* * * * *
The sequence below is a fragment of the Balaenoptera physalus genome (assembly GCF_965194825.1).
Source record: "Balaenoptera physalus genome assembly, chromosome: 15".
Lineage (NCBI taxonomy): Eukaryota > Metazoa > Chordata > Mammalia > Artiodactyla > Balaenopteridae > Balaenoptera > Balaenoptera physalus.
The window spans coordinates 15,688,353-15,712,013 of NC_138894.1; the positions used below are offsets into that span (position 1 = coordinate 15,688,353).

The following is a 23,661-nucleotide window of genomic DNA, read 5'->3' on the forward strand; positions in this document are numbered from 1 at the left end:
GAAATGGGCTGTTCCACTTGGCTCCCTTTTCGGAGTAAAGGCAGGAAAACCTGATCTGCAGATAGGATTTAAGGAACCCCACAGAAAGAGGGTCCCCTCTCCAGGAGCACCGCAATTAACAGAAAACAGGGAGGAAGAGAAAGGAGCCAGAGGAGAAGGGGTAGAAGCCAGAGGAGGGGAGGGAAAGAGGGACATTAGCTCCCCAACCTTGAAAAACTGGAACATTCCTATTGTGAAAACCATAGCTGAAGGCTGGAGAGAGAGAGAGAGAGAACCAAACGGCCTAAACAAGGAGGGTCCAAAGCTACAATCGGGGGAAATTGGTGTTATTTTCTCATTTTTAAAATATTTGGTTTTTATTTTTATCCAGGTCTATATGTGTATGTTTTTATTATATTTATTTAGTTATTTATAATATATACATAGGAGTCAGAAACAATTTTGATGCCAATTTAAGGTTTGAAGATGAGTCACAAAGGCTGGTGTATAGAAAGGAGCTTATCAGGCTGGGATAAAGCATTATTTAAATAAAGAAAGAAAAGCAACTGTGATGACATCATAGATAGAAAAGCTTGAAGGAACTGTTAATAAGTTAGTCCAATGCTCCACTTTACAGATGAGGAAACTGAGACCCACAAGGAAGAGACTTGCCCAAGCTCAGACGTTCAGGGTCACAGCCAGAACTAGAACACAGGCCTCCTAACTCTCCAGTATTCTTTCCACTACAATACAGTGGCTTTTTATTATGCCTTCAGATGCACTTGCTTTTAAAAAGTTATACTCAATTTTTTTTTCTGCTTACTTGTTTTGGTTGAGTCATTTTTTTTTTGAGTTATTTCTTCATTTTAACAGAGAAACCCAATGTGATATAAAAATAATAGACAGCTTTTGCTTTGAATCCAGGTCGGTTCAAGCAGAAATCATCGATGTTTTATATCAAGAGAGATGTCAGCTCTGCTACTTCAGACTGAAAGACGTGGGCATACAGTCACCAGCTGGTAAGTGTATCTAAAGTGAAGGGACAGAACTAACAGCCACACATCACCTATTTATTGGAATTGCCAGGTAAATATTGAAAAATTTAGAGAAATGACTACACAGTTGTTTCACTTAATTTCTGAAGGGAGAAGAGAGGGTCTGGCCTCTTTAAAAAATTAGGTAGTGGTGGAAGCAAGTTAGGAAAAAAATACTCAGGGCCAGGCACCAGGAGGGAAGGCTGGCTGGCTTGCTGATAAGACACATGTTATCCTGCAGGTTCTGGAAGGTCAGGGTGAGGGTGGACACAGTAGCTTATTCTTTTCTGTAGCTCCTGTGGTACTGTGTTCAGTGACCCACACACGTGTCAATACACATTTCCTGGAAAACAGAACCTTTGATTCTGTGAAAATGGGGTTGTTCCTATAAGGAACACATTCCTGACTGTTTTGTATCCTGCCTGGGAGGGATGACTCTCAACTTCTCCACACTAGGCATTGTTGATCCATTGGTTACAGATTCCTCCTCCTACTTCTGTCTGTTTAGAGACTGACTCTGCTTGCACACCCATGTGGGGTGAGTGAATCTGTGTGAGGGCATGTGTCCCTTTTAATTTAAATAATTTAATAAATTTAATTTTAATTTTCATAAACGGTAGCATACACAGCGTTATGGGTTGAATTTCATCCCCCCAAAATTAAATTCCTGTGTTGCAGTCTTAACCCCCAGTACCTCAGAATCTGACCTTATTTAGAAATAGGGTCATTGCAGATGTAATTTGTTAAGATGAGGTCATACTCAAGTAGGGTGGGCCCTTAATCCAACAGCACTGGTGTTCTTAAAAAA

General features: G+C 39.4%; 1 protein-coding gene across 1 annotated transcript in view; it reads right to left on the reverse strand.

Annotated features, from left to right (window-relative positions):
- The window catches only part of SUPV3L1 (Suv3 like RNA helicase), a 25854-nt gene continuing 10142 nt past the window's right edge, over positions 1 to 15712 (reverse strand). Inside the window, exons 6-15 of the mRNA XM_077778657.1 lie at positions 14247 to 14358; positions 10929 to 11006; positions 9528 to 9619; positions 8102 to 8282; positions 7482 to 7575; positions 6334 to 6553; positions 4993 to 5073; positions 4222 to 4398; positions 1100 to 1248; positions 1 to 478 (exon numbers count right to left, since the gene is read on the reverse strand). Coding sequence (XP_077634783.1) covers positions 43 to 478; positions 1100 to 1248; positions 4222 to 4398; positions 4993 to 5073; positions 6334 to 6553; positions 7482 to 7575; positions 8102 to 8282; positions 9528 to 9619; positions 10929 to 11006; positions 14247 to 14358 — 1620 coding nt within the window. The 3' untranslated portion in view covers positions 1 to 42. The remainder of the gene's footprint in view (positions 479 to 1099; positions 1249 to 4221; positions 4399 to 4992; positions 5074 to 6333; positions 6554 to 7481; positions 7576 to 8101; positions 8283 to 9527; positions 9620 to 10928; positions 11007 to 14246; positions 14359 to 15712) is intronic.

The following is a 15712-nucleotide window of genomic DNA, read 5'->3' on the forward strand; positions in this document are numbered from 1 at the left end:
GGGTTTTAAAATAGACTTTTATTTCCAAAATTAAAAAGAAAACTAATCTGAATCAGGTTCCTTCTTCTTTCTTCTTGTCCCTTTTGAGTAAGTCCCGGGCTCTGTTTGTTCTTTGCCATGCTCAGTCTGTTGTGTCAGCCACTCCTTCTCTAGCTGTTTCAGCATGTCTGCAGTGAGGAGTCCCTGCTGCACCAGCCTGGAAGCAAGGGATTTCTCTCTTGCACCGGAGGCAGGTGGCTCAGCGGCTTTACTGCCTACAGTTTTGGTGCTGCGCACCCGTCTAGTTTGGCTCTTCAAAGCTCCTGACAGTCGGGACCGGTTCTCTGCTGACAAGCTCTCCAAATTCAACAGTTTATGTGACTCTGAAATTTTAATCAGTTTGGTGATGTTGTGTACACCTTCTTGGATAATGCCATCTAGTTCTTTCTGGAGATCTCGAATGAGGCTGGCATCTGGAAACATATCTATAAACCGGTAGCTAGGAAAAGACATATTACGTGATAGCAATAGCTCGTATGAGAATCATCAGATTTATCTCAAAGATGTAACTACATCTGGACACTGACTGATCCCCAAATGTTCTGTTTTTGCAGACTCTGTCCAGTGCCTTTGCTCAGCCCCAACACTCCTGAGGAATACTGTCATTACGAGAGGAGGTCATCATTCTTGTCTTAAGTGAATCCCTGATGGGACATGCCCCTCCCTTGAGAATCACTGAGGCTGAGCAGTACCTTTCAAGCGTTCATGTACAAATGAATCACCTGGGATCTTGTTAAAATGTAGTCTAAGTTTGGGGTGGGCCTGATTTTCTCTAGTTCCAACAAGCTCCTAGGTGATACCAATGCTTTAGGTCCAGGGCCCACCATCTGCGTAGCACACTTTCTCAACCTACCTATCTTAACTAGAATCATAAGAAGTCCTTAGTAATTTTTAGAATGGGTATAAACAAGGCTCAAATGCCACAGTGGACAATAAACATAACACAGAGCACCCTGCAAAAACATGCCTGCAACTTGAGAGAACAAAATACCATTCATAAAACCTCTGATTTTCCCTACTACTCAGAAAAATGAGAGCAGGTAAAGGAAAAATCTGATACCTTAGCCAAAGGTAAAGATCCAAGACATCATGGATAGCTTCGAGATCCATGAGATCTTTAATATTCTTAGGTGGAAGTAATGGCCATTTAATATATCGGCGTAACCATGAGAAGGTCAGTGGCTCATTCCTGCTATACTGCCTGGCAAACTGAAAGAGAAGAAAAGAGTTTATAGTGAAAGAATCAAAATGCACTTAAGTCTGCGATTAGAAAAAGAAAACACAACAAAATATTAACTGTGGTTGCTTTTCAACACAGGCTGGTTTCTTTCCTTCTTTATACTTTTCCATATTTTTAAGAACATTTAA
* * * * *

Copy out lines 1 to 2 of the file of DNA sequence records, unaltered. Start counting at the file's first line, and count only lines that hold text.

The sequence below is a fragment of the Balaenoptera physalus genome (assembly GCF_965194825.1).
Source record: "Balaenoptera physalus genome assembly, chromosome: 15".